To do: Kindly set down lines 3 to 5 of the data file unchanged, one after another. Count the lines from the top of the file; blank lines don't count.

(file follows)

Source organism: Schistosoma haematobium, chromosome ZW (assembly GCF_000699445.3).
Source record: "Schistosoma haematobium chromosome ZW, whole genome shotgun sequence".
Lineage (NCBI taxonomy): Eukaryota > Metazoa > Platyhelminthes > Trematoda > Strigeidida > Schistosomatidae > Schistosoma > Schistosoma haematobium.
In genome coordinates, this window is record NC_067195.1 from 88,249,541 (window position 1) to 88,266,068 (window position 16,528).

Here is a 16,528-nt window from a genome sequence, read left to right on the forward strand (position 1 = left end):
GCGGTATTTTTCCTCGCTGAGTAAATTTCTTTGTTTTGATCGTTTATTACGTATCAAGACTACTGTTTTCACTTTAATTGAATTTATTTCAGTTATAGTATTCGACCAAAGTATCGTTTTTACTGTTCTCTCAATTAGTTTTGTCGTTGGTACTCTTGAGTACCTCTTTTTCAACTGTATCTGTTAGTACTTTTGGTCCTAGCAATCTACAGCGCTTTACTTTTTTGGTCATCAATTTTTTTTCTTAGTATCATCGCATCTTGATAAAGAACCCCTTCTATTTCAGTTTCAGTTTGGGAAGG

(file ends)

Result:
Lineage (NCBI taxonomy): Eukaryota > Metazoa > Platyhelminthes > Trematoda > Strigeidida > Schistosomatidae > Schistosoma > Schistosoma haematobium.
In genome coordinates, this window is record NC_067195.1 from 88,249,541 (window position 1) to 88,266,068 (window position 16,528).

Here is a 16,528-nt window from a genome sequence, read left to right on the forward strand (position 1 = left end):